In The Studio: Thomas Schütte, sculptor

'Too much money, too much service... It's not good for any artist'

The sculptor Thomas Schütte has lived in Düsseldorf for nearly 40 years, ever since his student days at the Düsseldorf Akademie. One of his teachers was Gerhard Richter who was, he says, "a normal painter at that time. Superstars did not exist in Germany."

Schütte chooses not to teach himself, saying dismissively, "the students only want careers, they are not interested in art, they are only interested in connections." Schütte does not do small talk. His work, like him, is strong and direct, and unafraid of taking risks. "You have to make good mistakes. It is between throwing dice, if you are already good you can use every second or third."

Luise, one of his "one and a half" assistants, brings in the post, a small load today. Schütte does not keep a large studio, preferring to go to work with others as needed. He goes to Munich for ceramics, to Mönchengladbach for steel, to Hanover to make prints and to Wuppertal for model making. Today, he takes me to the foundry, a 10-minute drive by the harbour. Luise drives us there in a decommissioned taxi, its beige-and-red-striped livery still intact.

The foundry is an old-fashioned establishment still using the lost-wax technique, a labour-intensive process carried on by the 25 people employed here. We arrive in a large room, dare I say a studio, which is part storage and workroom containing the materials he will use later on. He is pleased to see that his shelves of materials have been cleaned and sorted. "In an hour you can make such a mess and it takes two hours to clean it up again. The good thing is if I don't come I don't pay."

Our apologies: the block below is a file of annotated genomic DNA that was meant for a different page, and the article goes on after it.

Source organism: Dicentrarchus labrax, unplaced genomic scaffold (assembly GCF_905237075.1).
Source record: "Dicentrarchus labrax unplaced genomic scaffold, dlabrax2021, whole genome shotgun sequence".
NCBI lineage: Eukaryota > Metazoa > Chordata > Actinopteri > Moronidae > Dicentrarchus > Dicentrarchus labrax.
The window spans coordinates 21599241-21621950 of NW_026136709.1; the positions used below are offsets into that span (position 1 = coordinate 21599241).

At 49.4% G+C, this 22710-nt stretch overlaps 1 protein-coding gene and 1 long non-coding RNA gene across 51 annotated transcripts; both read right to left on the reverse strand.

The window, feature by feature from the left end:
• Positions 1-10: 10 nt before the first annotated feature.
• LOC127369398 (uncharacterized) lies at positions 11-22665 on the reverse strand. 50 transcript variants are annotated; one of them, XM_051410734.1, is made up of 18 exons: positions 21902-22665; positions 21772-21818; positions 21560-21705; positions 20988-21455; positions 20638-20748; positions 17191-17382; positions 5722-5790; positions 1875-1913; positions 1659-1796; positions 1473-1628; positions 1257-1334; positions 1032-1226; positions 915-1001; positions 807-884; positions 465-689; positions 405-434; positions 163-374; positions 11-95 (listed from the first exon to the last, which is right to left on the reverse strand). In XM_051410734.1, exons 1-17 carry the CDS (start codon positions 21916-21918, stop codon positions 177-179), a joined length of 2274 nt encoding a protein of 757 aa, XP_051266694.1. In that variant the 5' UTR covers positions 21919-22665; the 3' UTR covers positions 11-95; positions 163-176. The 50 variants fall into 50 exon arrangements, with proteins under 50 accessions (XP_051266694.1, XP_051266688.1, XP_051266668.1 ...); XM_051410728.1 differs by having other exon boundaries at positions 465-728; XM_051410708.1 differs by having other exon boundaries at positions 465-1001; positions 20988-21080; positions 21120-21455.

Back at the flat for more coffee, he returns to the subject of the art world. He prefers to work with smaller galleries: "I don't feel good in these empires because you just have to deliver stuff. It is not good for any artist. Too much money, too much service, all this smeary stuff."

Schütte's current shows at the Serpentine Gallery and Frith Street Gallery focus on portraits. "I forgot the British have their own tradition – the strange portrait gallery, the British Petroleum Award, photography and the history of caricature and Hogarth," he admits. "I did not even think about it."

"We sell feelings, we sell emotions", he says of today's art world. "Museum people are doing it too." Sad, he concludes, as "art can change the view. It can change the mind. Potentially it is enlightenment, not entertainment."

Thomas Schütte: Faces & Figures, Serpentine Gallery, London W2 (020 7402 6075) to 18 November; Thomas Schütte: New Works, Frith Street Gallery, London W1 (020 7494 1550) to 15 November

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